I'd also recommend staying longer than you think you will in the d'Orsay. Go early in the morning and have the place almost to yourself.

You could easily go on D2 to see Saint-Denis.

Posted by
113 posts

Totally doable especially if you make use of the Night openings for the Orsay and/or Louvre. Did many of the same sights and more, very leisurely in 5 nights last October. Versailles opens at 9. Take the 40 min train ride and short walk to arrive with your ticket when it opens, leave about 2 home easily by 4 Take in the Orsay on a Thursday til 9:45 or Louvre on Wed or Friday Evening til 9:45.
Both museums were very empty during the open evenings. Almost no security lines at either. I would suggest getting the museum pass and alleviate waiting in ticket lines at Louvre, Orsay and Versailles.

Posted by
2466 posts

On D2, you could go into the Crypte underneath the parvis de Notre Dame, if you're interested in how the city and it's religion were constructed and organized.

Posted by
24 posts

I love military history, chexbres. That's why, among other things, I took a whole afternoon just for the Invalides and the castle I'm looking forward the most to see in the UK is Edinburgh (with Dover as a close second). My true desire was be able to do the "triple crown" of french royalty (Vincennes, Palais de la Cite and Versailles), considering all the impacts french history had in the world. Short version, yes, I want to go to Vincennes. Being a monolith building makes it even better, in a way, and the proximity to Paris appeal even more. Considering the night openings (I was very sure that this was just a spring-to-fall feature only, it's great to see it's year round in some attractions), I think I can re-write some things.

2/1
M - Vincennes Castle
A - Musee du Cluny, Pantheon, Arenes

3/1
M/A - Versailles
Late A (E) - Louvre

4/1
M - Ile de la Cite
A - Saint Denis
Late A - Arc de Triomphe
E - Orsay

5/1
M - Invalides
A (E) - Louvre

Posted by
2466 posts

Just one question - you can't be permitted in the Palais de Justice unless you have official business there.
There really isn't much else to see on Ile de la Cité except government buildings that you can't access.
I don't believe you can access Hôtel Dieu, either.
Just so you know...

Posted by
11738 posts

My thoughts:

Invalides is like the Louvre. You can't really see it all. Pick a particular period that interests you. If you just want to see Napolean's tomb, you don't need more than a half hour. I never knew so many suits of armor existed, let alone in one place.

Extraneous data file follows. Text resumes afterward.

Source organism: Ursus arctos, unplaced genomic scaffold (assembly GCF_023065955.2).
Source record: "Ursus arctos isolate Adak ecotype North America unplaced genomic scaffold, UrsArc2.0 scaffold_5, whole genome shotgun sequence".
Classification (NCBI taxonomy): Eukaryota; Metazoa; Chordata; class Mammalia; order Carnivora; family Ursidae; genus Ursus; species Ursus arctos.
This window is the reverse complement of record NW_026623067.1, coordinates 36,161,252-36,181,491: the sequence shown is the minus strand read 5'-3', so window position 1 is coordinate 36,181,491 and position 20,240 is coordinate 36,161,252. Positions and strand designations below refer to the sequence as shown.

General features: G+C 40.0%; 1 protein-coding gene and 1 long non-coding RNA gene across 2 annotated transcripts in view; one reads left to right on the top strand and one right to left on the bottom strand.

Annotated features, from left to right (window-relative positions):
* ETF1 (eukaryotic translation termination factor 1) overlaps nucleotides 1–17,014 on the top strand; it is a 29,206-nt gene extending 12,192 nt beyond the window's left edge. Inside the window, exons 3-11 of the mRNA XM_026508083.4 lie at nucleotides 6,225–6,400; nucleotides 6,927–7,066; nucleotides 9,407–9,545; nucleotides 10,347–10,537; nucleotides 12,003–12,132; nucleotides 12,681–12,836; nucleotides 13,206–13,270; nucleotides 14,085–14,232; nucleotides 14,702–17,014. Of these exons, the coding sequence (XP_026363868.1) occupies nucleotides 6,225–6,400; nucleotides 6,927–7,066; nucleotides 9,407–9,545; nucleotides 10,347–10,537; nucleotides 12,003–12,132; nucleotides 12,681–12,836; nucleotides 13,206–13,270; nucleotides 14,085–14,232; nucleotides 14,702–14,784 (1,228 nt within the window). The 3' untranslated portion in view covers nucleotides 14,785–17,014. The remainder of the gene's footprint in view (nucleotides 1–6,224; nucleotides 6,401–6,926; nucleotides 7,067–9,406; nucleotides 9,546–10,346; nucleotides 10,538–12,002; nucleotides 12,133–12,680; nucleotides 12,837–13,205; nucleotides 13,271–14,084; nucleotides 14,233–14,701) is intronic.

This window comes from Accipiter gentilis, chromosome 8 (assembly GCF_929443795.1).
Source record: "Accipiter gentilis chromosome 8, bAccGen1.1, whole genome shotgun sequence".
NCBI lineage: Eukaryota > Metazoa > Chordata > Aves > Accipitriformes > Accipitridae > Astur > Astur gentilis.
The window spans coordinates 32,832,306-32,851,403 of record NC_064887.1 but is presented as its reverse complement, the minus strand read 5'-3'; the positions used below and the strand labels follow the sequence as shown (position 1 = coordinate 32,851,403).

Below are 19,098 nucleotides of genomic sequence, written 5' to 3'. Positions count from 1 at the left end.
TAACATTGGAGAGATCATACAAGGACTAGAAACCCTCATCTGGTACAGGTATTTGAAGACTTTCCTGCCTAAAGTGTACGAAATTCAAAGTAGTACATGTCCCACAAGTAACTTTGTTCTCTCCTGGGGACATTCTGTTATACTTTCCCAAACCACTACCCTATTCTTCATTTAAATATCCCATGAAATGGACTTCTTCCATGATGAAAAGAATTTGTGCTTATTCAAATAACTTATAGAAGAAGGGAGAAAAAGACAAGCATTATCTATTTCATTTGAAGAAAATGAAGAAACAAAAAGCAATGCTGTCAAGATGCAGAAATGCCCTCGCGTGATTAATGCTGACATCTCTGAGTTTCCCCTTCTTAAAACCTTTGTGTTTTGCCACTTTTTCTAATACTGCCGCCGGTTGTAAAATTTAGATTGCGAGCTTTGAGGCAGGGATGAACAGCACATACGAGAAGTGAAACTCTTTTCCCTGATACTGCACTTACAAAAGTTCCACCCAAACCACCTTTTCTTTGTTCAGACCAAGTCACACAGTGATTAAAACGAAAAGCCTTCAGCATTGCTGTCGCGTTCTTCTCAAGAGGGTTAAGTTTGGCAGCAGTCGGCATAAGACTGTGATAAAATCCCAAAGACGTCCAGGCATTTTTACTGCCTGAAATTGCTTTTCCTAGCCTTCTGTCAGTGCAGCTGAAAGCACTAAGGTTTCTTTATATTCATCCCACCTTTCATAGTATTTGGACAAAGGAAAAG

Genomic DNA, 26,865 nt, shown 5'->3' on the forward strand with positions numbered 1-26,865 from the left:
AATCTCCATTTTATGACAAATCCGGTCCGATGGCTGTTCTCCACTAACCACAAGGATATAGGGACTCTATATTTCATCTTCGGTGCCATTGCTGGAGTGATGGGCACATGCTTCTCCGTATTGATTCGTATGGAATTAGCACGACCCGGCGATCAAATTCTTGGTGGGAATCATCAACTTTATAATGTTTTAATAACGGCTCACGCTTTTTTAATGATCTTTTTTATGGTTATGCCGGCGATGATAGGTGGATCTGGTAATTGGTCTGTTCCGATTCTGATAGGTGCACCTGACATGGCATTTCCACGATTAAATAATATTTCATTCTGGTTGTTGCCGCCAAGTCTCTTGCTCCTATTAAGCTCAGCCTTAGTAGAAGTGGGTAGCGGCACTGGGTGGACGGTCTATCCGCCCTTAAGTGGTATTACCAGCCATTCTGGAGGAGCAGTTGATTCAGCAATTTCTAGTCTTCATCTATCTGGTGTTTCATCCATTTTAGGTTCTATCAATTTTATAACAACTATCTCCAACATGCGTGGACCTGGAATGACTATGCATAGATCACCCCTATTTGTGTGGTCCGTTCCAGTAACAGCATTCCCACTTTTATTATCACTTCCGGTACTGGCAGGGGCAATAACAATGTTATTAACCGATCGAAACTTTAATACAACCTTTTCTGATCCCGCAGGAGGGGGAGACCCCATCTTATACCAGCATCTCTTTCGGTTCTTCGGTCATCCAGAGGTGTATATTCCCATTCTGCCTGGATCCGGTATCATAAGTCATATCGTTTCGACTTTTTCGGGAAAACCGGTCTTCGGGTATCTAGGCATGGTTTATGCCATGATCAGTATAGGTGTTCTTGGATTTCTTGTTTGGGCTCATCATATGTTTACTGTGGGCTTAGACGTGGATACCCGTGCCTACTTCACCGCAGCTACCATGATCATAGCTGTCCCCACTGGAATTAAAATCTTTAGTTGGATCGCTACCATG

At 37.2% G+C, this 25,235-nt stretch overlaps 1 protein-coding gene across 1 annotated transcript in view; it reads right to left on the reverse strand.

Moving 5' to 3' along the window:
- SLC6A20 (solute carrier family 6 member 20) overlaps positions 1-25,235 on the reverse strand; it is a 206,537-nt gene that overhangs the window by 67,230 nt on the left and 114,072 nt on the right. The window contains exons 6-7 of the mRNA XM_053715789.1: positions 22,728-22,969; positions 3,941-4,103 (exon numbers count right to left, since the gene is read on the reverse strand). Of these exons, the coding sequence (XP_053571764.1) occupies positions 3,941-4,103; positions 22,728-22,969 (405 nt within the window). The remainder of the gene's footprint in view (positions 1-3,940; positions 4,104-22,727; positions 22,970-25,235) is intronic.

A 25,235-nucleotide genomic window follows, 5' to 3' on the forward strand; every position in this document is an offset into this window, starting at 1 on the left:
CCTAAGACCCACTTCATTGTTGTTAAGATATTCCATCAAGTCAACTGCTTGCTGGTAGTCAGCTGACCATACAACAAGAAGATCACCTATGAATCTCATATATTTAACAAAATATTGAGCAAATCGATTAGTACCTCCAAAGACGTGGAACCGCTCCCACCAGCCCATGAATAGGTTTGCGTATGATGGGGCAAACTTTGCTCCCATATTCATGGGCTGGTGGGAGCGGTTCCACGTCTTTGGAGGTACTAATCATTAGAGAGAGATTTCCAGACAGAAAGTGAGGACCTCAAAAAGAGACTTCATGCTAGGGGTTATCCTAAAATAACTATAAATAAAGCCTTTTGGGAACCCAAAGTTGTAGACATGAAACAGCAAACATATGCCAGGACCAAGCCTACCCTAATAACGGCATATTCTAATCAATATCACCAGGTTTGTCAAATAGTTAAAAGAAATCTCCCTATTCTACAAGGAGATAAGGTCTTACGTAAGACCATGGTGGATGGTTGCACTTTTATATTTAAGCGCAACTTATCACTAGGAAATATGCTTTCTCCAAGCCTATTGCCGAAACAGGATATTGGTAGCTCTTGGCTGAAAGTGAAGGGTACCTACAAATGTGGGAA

The three things you have on the Ile de la Cite are about right. The line for the Conceirge can be really long, hopefully not in January. The line for Notre Dame moves quickly, even if there is a long line.

I'd skip Vincennes Castle. I was warned but went out there anyway. There just isn't much to see. You can go into a nearly empty chapel and see a few rooms in the keep. Most of the castle is filled with archives of government agencies, so almost everything is closed to the public. I would much prefer to spend the time going to St. Denis.

I liked Arenes. It doesn't require a long visit. I picked up a picnic lunch and sat in the seats watching kids throw an American football around on the floor. It was a nice afternoon in September and the seats were populated (not crowded) with many locals eating their lunches.

Versailles is too much for a half day. The ride out there, plus the walk from the train station to and from the palace, is a half day without seeing anything. I think it's better to think of it as a full day. Maybe you will get back to Paris in time to see a sight; better not to plan for it.

Posted by
433 posts

My daughter and I saw Versailles and the Louvre in one day, the same as your updated plan. It was a foggy day in December and there was no crowd. The palace is a short walk from the train station. I enjoyed the palace and have an amazing picture of hall of mirrors with very few people. The statues in the garden are covered in winter but we enjoyed a nice, cold walk and skipped the outlying buildings. You can spend a full day but it's not necessary. The evening at the Louvre was also great, no line to get in and no crowds even seeing Mona! Plus walking around Paris at night after it closed was an added bonus.

Enjoy the trip!

Posted by
596 posts

I agree that without the gardens, Versailles is an easy half-day trip. It doesn't take long to get there, and if you are willing to get there early and get in line 30 minutes before it opens, you cam be one of the first ones in and it is really pleasant that way. It really depends on your priorities, but even though I only had 4 nights, Versailles was a must do for me. We actually took another full day out of the city to do a day trip to the Loire Valley, which no one would recommend we do. But, we loved it. Sure, there is a lot more to see in Paris than we saw, but we know we will be back. The nice thing about Versailles is you don't really have to plan it in advance, you can decide how you feel when you get there. Have a great trip!

Posted by
4499 posts

Versailles can EASILY be done in a half day if you are mostly skipping the gardens. It's a 30-40 minute ride there, 10-15 walk to the entry, tour chateau, quick check of the formal gardens in winter, return. Plan to be there at opening.

Posted by
484 posts

we were just at Versailles and if the queen's quarters are still under renovation then you can see this the palace in about 1 hour. It was not as grand or as awesome as I thought it would be. Luckily, we did the bike tour around the grounds. The other sites on the grounds were more interesting. The train trip will take most of your time.

Posted by
1609 posts